There is a lot going on in Indiana and the rest of the world, but you won’t read about any of it in this week’s column.
I’m not going to write about the United States sticking its nose into the Syrian and Iraqi tents. (Am I dreaming? Is Bush back in the White House?)
I’m not going to chastise Gov. Pence, Attorney General Zoeller and other fellow Hoosiers over the government sponsored and encouraged inhumanity that Indiana continues to display toward its homosexual citizens—although that is an affront to all persons who practice decency toward their fellow men.
No stock tips today—keep your Endocyte until further notice.
Don’t look here this week for business advice. (You can always contact Susan Roederer at 317-844-8372 to purchase a copy of my book—please.)
The world can wait.
The subject today is personal. Janie and I lost a friend last week, a lovely lady who was too young to die. The funeral gave rise to some introspection. Call it “reflections”—the times you think about when it’s too late, the thoughts that plague you on the death of friends, the missed non-repeatable opportunities and the revelations that lead you to tweak your life course.
A word of caution: If you are younger than 40, you may not relate to a word I’m about to say. I am over 70—don’t ask me how I got there, because I don’t believe it myself. I was 35 years old just the other day. No matter your age, this is what I recommend.
1. Look up someone you haven’t seen in a long time (old romances don’t count). I lost track of a fraternity brother who had to leave the University of Colorado due to financial constraints. Back home in New York he completed his education, including a law degree. He specialized in criminal defense and found success representing mob henchmen and goons. An improbable string of innocent verdicts led to larger cases and a cozy relationship with the dons. He made a lot of money, but he began to dislike what he was doing and what he had become. He felt caught in a trap from which he could not escape except by uprooting himself and disappearing into a small community in upstate New York. That’s where I found him. Until last week, our last conversation took place in 1962. We are going to have dinner next month.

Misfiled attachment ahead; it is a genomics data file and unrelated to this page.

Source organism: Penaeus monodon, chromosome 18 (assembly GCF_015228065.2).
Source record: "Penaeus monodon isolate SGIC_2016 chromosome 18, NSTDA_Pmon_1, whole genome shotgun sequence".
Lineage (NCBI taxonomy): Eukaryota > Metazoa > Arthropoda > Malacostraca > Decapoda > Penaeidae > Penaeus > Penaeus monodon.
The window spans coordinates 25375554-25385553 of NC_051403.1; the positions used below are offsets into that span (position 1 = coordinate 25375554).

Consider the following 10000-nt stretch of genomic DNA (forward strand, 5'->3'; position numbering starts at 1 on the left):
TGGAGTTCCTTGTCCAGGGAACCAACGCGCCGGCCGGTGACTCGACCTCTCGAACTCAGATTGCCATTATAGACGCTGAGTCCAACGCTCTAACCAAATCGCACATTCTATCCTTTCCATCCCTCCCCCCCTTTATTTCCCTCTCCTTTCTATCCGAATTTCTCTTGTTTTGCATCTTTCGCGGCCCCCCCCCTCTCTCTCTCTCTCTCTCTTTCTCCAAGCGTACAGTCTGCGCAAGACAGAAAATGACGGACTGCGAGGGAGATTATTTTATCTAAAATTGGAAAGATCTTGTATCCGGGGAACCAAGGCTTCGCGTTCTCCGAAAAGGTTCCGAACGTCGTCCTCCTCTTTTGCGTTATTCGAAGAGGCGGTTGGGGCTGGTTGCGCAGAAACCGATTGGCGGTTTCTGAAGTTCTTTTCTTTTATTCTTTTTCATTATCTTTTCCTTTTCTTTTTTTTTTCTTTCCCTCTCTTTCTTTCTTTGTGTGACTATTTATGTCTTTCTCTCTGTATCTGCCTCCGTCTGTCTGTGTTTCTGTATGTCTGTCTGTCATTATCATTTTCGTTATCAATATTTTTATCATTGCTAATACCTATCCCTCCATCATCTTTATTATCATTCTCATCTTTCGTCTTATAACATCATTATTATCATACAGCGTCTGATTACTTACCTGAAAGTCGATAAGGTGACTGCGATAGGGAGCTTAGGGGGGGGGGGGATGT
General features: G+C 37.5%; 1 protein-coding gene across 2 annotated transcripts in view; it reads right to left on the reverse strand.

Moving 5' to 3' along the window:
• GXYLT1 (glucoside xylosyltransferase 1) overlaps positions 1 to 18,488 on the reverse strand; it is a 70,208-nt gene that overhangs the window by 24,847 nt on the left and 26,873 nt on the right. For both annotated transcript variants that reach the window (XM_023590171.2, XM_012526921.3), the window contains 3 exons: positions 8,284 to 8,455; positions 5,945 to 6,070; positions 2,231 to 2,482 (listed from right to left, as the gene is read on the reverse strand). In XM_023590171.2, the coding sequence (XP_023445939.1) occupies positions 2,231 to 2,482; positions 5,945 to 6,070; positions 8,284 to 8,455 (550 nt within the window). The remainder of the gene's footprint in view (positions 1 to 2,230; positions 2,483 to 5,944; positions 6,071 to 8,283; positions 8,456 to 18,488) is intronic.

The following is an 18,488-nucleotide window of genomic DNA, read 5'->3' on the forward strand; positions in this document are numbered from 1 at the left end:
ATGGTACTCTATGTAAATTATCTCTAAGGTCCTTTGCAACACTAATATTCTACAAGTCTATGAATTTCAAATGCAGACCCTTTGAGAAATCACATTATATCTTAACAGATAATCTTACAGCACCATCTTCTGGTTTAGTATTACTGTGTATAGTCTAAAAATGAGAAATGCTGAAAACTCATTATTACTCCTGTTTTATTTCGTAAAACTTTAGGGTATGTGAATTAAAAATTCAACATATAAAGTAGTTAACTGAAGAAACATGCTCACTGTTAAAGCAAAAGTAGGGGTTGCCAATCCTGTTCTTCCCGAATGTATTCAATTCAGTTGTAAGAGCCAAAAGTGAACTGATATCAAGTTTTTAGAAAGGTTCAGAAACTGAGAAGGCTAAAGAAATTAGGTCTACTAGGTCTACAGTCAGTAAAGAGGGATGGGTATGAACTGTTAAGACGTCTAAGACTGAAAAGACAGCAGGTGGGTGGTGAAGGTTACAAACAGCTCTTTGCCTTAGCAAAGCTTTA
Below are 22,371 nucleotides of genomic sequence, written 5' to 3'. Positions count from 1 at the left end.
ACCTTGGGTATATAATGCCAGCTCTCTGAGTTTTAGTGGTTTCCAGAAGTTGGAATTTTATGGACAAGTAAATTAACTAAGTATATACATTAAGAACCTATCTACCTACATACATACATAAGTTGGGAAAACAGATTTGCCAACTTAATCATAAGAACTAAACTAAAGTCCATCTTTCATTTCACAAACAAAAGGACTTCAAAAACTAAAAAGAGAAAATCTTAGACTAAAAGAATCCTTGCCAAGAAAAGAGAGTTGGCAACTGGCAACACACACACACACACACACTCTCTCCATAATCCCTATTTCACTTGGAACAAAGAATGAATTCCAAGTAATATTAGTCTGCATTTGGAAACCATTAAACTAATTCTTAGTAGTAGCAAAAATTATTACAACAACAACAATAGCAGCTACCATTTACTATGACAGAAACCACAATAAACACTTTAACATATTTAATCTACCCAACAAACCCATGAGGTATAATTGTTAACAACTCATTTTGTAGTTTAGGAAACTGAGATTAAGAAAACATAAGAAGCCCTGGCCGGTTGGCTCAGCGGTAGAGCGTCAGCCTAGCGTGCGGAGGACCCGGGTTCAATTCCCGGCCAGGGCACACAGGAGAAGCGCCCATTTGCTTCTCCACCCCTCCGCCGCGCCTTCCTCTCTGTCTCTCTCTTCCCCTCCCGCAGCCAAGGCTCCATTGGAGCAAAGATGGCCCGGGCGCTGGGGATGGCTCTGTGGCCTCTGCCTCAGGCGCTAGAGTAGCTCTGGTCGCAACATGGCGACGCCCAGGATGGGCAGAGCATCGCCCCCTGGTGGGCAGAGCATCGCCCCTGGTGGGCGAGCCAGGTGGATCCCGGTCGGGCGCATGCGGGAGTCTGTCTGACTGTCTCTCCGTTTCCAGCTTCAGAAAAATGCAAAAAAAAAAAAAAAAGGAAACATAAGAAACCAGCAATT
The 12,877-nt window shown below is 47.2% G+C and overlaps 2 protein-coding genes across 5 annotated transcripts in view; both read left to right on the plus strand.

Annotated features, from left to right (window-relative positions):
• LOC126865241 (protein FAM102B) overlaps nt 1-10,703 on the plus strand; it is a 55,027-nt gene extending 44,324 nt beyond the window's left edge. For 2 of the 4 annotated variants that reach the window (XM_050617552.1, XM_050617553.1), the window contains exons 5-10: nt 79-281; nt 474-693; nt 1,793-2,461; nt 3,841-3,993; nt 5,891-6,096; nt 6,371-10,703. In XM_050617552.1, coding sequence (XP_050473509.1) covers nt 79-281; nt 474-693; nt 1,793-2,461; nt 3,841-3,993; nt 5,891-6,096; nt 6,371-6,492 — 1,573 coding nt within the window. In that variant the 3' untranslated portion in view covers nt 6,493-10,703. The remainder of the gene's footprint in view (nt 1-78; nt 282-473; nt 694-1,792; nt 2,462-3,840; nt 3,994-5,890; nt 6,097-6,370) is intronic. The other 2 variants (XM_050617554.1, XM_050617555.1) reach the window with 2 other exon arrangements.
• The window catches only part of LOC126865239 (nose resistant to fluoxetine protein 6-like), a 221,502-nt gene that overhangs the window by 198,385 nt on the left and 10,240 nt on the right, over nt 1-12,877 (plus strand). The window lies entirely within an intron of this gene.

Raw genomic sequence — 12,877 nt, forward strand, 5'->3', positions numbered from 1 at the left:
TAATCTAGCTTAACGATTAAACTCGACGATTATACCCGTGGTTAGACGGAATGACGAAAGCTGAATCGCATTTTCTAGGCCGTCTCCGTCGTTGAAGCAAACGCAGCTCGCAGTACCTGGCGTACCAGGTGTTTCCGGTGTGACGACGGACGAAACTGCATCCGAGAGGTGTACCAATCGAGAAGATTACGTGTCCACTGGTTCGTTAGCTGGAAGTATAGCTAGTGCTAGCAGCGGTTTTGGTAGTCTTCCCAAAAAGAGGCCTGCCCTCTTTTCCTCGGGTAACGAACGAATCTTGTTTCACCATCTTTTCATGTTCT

2. Repair a broken or frayed relationship. In the course of a long business career there have been soured relationships and lost friendships—inevitable and regrettable. I don’t wish to redeem them all, particularly with folks whose ethics I cannot abide. I care not to mend those fractures. But there are one or two others, including a partnership gone awry over business and other strains with someone who was one of my closest friends. I miss the guy. When the relationship fell apart I was sure I was right. Now, I take a more nuanced point of view. What happened and how it happened is no longer relevant. I saw him at the funeral last week and he mentioned that he had been going to far too many funerals—so have I. I want to renew that friendship before one of those funerals is his or mine.
3. Seize a non-repeatable opportunity to be with friends or family. Mountain climbing and rigorous hiking are for the young, and I hope for the young at heart. This is why I “carpe diem-ed” the opportunity to climb the Inca Trail to Machu Picchu with my daughter, Jill, this September. We will enjoy this five-day, rigorous hike together through mountain passes and deep valleys ending with the descent from Inti Punku (sun gate) to the grand ruins of Machu Picchu—a non-repeatable opportunity to share time with my daughter, who has a family of her own.
Next column, business as usual—I promise.•
Maurer is a shareholder in IBJ Corp., which owns Indianapolis Business Journal. His column appears every other week. To comment on this column, send e-mail to email@example.com.